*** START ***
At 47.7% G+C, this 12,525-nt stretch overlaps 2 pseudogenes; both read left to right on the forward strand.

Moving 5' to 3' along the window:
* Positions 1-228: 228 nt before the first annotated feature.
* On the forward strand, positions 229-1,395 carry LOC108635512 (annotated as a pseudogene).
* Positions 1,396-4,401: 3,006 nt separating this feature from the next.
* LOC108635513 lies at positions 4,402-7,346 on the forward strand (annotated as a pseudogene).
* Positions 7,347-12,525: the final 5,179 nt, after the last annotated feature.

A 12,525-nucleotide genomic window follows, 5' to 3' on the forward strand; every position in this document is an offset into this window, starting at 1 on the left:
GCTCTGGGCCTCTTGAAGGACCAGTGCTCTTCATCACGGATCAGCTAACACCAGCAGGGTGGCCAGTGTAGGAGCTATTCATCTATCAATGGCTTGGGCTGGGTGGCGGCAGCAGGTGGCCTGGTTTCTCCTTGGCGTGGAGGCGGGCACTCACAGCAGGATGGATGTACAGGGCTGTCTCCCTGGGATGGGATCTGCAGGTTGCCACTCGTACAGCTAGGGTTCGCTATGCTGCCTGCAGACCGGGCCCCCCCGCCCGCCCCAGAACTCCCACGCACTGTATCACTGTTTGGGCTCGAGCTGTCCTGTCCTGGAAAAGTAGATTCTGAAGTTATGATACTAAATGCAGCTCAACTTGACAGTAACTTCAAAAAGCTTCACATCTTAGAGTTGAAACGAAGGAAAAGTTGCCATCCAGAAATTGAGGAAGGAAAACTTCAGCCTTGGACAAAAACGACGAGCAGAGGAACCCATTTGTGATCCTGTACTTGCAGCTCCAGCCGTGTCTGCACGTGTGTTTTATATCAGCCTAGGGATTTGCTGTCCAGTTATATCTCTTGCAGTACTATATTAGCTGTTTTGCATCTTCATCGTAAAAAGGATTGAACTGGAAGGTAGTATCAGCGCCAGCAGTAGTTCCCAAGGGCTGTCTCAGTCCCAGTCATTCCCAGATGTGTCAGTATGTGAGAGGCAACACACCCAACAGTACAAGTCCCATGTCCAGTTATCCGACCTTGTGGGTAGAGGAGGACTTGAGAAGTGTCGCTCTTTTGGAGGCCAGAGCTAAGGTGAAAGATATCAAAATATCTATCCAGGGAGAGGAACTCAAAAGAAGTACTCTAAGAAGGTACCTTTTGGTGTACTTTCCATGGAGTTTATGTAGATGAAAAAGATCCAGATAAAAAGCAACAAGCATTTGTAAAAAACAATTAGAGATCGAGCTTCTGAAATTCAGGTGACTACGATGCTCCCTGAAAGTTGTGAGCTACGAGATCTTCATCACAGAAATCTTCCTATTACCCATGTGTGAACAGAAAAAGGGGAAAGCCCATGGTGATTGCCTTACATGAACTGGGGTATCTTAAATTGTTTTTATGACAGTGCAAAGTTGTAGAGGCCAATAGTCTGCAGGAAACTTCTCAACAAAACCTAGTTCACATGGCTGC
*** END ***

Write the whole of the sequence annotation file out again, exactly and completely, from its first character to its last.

At 47.7% G+C, this 12,525-nt stretch overlaps 2 pseudogenes; both read left to right on the forward strand.

Moving 5' to 3' along the window:
* Positions 1-228: 228 nt before the first annotated feature.
* On the forward strand, positions 229-1,395 carry LOC108635512 (annotated as a pseudogene).
* Positions 1,396-4,401: 3,006 nt separating this feature from the next.
* LOC108635513 lies at positions 4,402-7,346 on the forward strand (annotated as a pseudogene).
* Positions 7,347-12,525: the final 5,179 nt, after the last annotated feature.

A 12,525-nucleotide genomic window follows, 5' to 3' on the forward strand; every position in this document is an offset into this window, starting at 1 on the left:
GCTCTGGGCCTCTTGAAGGACCAGTGCTCTTCATCACGGATCAGCTAACACCAGCAGGGTGGCCAGTGTAGGAGCTATTCATCTATCAATGGCTTGGGCTGGGTGGCGGCAGCAGGTGGCCTGGTTTCTCCTTGGCGTGGAGGCGGGCACTCACAGCAGGATGGATGTACAGGGCTGTCTCCCTGGGATGGGATCTGCAGGTTGCCACTCGTACAGCTAGGGTTCGCTATGCTGCCTGCAGACCGGGCCCCCCCGCCCGCCCCAGAACTCCCACGCACTGTATCACTGTTTGGGCTCGAGCTGTCCTGTCCTGGAAAAGTAGATTCTGAAGTTATGATACTAAATGCAGCTCAACTTGACAGTAACTTCAAAAAGCTTCACATCTTAGAGTTGAAACGAAGGAAAAGTTGCCATCCAGAAATTGAGGAAGGAAAACTTCAGCCTTGGACAAAAACGACGAGCAGAGGAACCCATTTGTGATCCTGTACTTGCAGCTCCAGCCGTGTCTGCACGTGTGTTTTATATCAGCCTAGGGATTTGCTGTCCAGTTATATCTCTTGCAGTACTATATTAGCTGTTTTGCATCTTCATCGTAAAAAGGATTGAACTGGAAGGTAGTATCAGCGCCAGCAGTAGTTCCCAAGGGCTGTCTCAGTCCCAGTCATTCCCAGATGTGTCAGTATGTGAGAGGCAACACACCCAACAGTACAAGTCCCATGTCCAGTTATCCGACCTTGTGGGTAGAGGAGGACTTGAGAAGTGTCGCTCTTTTGGAGGCCAGAGCTAAGGTGAAAGATATCAAAATATCTATCCAGGGAGAGGAACTCAAAAGAAGTACTCTAAGAAGGTACCTTTTGGTGTACTTTCCATGGAGTTTATGTAGATGAAAAAGATCCAGATAAAAAGCAACAAGCATTTGTAAAAAACAATTAGAGATCGAGCTTCTGAAATTCAGGTGACTACGATGCTCCCTGAAAGTTGTGAGCTACGAGATCTTCATCACAGAAATCTTCCTATTACCCATGTGTGAACAGAAAAAGGGGAAAGCCCATGGTGATTGCCTTACATGAACTGGGGTATCTTAAATTGTTTTTATGACAGTGCAAAGTTGTAGAGGCCAATAGTCTGCAGGAAACTTCTCAACAAAACCTAGTTCACATGGCTGC